It was a lengthy, interesting profile of journalist and author Lionel Shriver in a recent issue of The New Yorker that stirred me to read the most disturbing fiction I’ve ever encountered—her “We Need to Talk About Kevin”.
I don’t read that much fiction. When I do, it tends not to be of the American Psycho-meets- A Clockwork Orange-brutalizes-any-Stephen-King-book variety. So maybe I’m a babe in the woods when it comes to this kind of material, but this book was hard for me to read—even harder to put down.
Eva was ambivalent about having a baby to start with and when she did, she found it difficult to love Kevin. From infancy into teenagerism, he is a hostile—I’m tempted to say demonic—force. The book is a series of letters Eva writes to Kevin’s father, trying to make sense of what went so wrong in their lives. Kevin, at the age of 15, has instigated a school massacre. And more.
This book is cleverly crafted and, if such a troubling work can be called this, beautifully written. Eva is attempting to discern what responsibility she must bear for her son’s murderous behavior.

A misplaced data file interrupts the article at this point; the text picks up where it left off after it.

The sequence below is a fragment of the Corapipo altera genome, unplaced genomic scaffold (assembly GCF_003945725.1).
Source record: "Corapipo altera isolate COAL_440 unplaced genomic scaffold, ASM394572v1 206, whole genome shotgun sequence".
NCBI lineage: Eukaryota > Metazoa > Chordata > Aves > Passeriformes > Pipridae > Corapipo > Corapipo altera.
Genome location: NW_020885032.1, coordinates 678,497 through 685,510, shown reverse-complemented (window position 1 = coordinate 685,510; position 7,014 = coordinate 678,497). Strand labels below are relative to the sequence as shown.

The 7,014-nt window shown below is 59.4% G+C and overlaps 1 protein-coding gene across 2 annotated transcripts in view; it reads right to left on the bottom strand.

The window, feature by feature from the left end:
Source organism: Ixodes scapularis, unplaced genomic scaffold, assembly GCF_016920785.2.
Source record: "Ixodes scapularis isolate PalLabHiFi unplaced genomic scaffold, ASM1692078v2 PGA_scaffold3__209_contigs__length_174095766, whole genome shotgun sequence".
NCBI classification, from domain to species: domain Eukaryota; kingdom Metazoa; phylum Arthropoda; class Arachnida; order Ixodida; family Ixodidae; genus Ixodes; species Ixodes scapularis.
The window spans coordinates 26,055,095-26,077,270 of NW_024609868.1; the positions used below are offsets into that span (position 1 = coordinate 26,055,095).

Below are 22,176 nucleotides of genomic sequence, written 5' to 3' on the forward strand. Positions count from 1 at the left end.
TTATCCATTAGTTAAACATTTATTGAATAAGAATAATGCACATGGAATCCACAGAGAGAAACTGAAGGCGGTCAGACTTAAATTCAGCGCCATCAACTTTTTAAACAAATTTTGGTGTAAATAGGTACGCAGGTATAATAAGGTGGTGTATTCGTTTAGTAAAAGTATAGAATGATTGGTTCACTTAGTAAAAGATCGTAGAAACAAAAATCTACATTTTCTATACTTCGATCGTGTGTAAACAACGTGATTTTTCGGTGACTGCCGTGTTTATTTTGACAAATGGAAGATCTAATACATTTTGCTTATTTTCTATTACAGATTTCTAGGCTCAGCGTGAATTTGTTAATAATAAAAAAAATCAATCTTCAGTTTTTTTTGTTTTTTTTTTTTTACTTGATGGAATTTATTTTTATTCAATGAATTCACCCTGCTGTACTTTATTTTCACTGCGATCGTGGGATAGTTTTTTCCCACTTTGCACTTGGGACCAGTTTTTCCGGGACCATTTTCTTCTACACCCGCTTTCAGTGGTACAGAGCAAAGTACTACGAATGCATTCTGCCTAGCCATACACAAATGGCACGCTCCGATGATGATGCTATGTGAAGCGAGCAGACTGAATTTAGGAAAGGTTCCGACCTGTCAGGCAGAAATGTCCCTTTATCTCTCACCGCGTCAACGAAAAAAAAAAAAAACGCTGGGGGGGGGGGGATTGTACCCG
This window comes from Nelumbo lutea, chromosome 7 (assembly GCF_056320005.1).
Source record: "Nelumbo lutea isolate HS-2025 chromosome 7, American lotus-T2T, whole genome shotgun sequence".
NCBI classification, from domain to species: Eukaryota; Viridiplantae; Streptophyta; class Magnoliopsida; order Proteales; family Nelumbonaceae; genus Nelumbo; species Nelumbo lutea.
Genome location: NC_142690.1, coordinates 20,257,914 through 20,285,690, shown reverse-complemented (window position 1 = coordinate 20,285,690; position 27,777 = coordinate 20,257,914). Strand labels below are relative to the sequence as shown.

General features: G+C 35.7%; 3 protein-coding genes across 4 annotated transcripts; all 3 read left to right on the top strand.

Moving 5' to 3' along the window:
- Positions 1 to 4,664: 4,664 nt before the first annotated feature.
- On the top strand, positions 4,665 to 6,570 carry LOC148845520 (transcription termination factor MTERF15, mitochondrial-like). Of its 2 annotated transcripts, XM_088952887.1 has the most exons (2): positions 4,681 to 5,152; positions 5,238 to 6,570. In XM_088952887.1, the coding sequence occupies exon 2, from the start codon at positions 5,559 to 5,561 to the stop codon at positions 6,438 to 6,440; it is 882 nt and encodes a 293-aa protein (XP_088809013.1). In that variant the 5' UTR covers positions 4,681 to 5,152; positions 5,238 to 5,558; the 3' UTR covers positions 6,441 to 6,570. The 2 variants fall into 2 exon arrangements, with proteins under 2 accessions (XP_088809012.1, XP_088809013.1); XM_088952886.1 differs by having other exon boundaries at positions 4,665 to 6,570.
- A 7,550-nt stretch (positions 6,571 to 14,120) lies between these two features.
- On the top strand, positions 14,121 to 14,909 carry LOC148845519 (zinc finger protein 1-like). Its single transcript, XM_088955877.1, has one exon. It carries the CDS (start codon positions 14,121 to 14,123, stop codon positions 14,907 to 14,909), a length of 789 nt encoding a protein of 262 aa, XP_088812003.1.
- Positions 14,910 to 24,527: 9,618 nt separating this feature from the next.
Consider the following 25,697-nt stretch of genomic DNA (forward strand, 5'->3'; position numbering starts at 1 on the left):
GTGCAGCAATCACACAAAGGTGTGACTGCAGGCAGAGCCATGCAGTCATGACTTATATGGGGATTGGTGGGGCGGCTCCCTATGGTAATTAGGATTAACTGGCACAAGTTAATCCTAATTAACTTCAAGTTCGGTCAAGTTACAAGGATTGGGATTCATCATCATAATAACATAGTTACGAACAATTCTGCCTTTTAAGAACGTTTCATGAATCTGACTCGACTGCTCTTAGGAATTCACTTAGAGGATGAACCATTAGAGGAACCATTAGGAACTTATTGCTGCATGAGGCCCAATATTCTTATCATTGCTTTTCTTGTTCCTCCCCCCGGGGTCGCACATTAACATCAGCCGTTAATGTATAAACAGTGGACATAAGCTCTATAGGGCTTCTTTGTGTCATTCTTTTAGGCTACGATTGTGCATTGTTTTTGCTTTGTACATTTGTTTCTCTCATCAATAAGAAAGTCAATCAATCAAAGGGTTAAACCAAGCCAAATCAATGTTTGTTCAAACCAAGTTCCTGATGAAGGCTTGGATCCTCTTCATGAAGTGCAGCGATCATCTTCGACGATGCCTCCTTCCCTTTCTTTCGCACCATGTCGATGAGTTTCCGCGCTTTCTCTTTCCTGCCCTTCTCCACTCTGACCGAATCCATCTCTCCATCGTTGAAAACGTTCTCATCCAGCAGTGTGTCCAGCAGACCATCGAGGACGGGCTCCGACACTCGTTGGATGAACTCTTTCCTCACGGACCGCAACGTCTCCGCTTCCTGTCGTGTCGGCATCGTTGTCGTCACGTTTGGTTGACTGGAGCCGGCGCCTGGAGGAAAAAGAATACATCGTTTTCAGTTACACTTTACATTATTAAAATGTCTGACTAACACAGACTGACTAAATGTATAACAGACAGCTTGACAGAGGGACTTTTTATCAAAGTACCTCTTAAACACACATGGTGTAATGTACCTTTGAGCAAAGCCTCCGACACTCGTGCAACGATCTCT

This is not a new book. It wasn’t until after I finished reading it that I discovered it had become a movie nine years after the 2003 novel was first published. I watched the first half hour of the movie (starring Tilda Swinton) and decided I was not prepared to endure the story a second time.
Shriver has a new book, The Motion of the Body Through Space. It’s about a husband’s obsession with exercise. Doesn’t sound like a good fit for me.
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